PrecisionLender CEO, Carl Ryden, recently sat down with Jim Young, Director of Communications, on the Purposeful Banker podcast to talk about artificial intelligence and machine learning, topics that are front and center at PrecisionLender.
You can listen to part one of their conversation here, but we’ll also be pulling out excerpts from the transcript and modifying them into blog posts. Today’s topic:
The Current State of Bank Data
(Note: While there are definitional differences between artificial intelligence and machine learning, for the purposes of simplicity, we’ll only use the term “AI” in this excerpt.)
Jim: When we’re talking about data sets and the importance of them for AI, how does the banking industry’s data compare to some of the other industries that are diving headfirst into AI?
Carl: A lot of banks’ data was not built for the purpose of distilling it into intelligence. Most is data that’s meant to process transactions. It was built for tactical means: “I’ve got to debit this account and credit this account and make sure no pennies get lost.” That is the core of what they do, but it’s also the most commoditized thing they do. That’s table stakes now. Most bank systems were built merely to handle table stakes.
Over time those systems have been modified to where they can satisfy regulators and pull reports and other things, but they weren’t built to deliver intelligence back into the system. That may seem like a criticism, but there are also valid reasons why the systems were built this way.
Most of these systems were designed and built 20 years ago, when storage was $500,000 a gigabyte; every bit was precious. But now, with companies giving out 15 gigabytes for free, there’s an ability to store everything that might be useful. And there’s plenty of cheap processing power that can sift through and separate the wheat from the chaff later. So there’s an entirely different design principle at work now than was previously the case.
What Happened and How Did We Get There?
But again, the current system at most banks is still focused around transactional data. Banks typically only care about the outcome: “What was the rate? What is the payment that is due?”
How you got to that outcome, and the decisions that were made along the way by humans, is really important data. With AI, we can train a machine to understand those decisions and be able to offer supplemental information and suggestions based off them. With AI you can identify: “Okay, I see Banker A over here actually performs much better.” And then you can get to that causal mechanism so you can find the answer to, “What does he do differently?”
That’s something we integrate deeply into PrecisionLender. We want to understand not just where you ended up, but how you got there, what choices were made along the way, and why. Then, when we see a similar circumstance, we can offer a suggestion about what to do.
Follow the Trail Blazed by E-Commerce
A lot of banks we talk to say, “Our situation’s unique, because of regulators.” There is some uniqueness to the banking industry, but we think it’s overplayed a bit. We see immense value in simply taking things that have already been done in e-commerce, with Amazon and Google and other folks, and applying them into banking.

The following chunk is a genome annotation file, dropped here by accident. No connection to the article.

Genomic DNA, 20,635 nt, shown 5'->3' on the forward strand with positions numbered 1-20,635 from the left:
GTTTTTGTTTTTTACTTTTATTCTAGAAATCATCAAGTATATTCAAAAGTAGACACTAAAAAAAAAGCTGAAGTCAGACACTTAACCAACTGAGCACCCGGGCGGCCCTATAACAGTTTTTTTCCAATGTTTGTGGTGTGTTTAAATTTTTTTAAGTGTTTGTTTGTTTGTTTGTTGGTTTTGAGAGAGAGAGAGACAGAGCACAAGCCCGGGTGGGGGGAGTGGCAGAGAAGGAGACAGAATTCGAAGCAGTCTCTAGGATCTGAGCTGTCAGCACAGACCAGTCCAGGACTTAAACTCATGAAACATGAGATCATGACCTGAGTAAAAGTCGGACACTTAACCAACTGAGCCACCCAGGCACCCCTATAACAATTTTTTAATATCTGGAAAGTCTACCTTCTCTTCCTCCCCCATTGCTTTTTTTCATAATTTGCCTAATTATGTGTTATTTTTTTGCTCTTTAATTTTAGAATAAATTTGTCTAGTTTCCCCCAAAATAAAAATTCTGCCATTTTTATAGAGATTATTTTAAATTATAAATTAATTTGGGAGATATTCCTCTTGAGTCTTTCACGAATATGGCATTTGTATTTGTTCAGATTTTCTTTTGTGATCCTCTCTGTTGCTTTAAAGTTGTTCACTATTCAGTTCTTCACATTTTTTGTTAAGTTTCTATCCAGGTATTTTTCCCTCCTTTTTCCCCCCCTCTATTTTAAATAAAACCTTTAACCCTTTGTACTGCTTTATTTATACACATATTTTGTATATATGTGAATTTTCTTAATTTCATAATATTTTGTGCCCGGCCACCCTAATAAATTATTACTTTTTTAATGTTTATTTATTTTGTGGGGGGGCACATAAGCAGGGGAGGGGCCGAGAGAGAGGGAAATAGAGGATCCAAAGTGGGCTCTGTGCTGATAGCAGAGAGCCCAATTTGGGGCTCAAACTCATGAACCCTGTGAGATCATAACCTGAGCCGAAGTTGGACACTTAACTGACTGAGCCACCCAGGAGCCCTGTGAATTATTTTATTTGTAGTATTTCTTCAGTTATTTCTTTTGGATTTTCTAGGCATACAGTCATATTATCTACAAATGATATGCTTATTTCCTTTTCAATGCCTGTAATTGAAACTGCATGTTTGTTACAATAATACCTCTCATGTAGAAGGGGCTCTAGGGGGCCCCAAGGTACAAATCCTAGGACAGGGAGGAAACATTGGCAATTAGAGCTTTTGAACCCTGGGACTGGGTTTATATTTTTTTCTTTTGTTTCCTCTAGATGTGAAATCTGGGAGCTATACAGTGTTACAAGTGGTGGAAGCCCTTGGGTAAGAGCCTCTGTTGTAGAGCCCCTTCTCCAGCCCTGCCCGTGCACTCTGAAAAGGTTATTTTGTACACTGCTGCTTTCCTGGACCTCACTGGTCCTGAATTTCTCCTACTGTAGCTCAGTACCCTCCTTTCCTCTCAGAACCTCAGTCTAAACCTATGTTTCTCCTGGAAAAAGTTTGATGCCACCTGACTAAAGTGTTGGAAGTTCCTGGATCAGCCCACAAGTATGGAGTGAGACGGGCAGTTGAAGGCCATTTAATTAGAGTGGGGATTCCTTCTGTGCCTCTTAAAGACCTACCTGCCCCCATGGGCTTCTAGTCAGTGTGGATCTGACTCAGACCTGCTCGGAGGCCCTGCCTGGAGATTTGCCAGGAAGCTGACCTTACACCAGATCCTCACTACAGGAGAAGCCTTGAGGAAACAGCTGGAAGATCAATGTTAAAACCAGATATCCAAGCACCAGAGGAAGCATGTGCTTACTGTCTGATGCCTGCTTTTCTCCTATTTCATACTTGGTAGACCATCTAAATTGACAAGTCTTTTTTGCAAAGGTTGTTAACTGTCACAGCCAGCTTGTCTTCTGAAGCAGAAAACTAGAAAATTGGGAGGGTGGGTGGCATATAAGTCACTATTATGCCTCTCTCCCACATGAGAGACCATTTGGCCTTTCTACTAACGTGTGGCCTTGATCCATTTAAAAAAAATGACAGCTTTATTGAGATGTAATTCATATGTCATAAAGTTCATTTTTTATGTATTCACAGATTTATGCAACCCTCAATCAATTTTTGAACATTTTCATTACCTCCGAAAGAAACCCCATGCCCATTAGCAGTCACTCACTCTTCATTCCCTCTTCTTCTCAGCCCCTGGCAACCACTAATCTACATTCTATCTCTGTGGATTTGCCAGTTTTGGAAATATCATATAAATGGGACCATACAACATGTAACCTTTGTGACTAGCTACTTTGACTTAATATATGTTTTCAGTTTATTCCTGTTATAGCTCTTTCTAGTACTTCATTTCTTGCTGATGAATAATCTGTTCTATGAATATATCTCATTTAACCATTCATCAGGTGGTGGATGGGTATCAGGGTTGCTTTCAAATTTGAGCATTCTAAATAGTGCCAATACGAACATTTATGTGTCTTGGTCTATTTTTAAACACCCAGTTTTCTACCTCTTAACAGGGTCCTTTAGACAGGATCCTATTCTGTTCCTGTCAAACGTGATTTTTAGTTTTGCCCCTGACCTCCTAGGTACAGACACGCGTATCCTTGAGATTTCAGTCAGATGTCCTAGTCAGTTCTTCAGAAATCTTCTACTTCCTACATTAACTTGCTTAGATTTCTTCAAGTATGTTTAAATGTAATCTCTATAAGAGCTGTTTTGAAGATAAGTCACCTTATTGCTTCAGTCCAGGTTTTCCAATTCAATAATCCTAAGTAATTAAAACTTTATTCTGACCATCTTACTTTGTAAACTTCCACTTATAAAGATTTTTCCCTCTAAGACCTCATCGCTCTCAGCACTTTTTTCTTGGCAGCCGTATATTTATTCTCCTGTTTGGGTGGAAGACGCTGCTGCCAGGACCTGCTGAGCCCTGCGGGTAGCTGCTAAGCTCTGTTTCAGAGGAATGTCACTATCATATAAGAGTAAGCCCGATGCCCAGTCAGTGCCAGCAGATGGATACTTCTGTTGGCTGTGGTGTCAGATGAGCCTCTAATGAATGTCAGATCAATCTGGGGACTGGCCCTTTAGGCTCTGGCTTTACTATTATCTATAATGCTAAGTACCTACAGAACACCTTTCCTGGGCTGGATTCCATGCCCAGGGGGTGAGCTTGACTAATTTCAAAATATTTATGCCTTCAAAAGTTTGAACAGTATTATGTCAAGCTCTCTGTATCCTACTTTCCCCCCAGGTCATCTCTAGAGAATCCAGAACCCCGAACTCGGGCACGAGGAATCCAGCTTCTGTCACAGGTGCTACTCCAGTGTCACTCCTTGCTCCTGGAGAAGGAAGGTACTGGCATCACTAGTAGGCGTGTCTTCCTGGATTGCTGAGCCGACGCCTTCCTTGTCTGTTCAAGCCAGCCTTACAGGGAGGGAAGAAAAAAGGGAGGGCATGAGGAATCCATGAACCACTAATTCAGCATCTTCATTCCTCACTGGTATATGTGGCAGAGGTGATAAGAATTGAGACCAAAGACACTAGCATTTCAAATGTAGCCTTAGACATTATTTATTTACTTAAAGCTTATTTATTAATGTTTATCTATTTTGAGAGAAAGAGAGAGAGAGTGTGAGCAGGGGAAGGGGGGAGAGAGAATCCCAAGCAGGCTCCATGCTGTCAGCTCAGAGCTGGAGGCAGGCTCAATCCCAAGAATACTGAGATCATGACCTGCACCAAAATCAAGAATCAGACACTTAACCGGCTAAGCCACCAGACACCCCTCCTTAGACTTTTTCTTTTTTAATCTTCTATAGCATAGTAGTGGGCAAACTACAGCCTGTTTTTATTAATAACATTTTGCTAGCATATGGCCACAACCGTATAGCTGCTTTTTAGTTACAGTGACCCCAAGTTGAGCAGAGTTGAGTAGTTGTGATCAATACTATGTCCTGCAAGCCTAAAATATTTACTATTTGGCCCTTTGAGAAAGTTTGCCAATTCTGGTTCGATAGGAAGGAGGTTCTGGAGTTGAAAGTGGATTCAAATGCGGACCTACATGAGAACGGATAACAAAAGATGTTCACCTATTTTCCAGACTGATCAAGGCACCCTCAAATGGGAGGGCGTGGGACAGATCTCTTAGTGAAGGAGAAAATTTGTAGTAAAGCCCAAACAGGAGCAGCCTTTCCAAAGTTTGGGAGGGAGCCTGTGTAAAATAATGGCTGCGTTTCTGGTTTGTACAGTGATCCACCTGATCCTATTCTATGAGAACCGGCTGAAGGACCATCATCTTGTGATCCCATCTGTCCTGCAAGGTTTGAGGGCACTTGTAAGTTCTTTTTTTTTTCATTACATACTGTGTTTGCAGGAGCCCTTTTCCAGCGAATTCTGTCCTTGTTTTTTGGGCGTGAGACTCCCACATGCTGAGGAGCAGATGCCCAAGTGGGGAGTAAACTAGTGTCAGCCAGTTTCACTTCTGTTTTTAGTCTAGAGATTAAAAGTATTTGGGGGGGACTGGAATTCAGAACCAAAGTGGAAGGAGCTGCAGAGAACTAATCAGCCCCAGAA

For example, when you’re using our tool and you’re pricing a loan or pricing an opportunity in the context of an existing relationship, it’s no different than when you’re going through Amazon and searching for big screen televisions and whatever. Amazon knows the transaction you’re in, they know which things you’ve looked at, which things you’ve considered, and which things you might consider next. They also know the relationship they have with you. What are the things you’ve bought over time? What are the things that you’ve rated? What are the things that you’ve said were really good and said were not so good?
When you’re talking about pricing an opportunity to a commercial customer in the context of that relationship, it’s not just the current state of what they are, it’s the entire history you have of how you got to this point that can be brought to bear. That’s something that a computer can do a lot easier than a human, because relationship managers leave and move on to other banks, and new relationship managers come in, and so on.
A lot of the problems in banking are much easier for AI to solve because they are, by nature, data. It’s numbers, it’s balances, it’s finance. It’s not nearly as general as the consumer sphere. Building an all-purpose AI that can answer any question you throw at it – that’s ridiculously hard. When you narrow the fields and you’re only answering questions about commercial banking, the level of difficulty drops considerably.
AI = Amplified Intelligence
For your bank to build a brand and maintain strong relationships with your customers, you will have to have AI. If you don’t, you will be at a severe disadvantage. It’s not about replacing the humanity, but rather amplifying it, giving your RMs a greater, richer context. It’s using AI to see across RMs, across the bank, across time, and look at huge sums of data; not just at what happened, but how it got there, and then putting that in the hands of the RM. It’s acting as a digital guide for RMs, letting them know “Hey, you might ought to know this,” or “Hey, you might ought to consider this.”
Those things will be incredibly powerful, but very soon they will also be table stakes.